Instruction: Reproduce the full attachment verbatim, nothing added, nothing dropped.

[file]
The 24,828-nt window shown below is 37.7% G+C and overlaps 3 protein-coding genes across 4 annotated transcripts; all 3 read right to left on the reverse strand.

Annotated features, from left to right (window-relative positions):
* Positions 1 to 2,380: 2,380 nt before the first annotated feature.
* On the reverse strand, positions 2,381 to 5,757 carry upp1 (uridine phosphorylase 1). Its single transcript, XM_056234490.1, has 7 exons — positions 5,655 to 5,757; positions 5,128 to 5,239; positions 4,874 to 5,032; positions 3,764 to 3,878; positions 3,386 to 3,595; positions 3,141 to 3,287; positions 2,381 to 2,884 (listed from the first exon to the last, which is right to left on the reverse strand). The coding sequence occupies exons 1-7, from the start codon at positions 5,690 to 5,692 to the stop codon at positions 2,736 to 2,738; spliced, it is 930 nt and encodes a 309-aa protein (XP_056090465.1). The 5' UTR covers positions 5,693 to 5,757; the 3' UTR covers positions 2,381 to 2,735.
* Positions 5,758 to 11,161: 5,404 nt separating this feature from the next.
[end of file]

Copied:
The 24,828-nt window shown below is 37.7% G+C and overlaps 3 protein-coding genes across 4 annotated transcripts; all 3 read right to left on the reverse strand.

Annotated features, from left to right (window-relative positions):
* Positions 1 to 2,380: 2,380 nt before the first annotated feature.
* On the reverse strand, positions 2,381 to 5,757 carry upp1 (uridine phosphorylase 1). Its single transcript, XM_056234490.1, has 7 exons — positions 5,655 to 5,757; positions 5,128 to 5,239; positions 4,874 to 5,032; positions 3,764 to 3,878; positions 3,386 to 3,595; positions 3,141 to 3,287; positions 2,381 to 2,884 (listed from the first exon to the last, which is right to left on the reverse strand). The coding sequence occupies exons 1-7, from the start codon at positions 5,690 to 5,692 to the stop codon at positions 2,736 to 2,738; spliced, it is 930 nt and encodes a 309-aa protein (XP_056090465.1). The 5' UTR covers positions 5,693 to 5,757; the 3' UTR covers positions 2,381 to 2,735.
* Positions 5,758 to 11,161: 5,404 nt separating this feature from the next.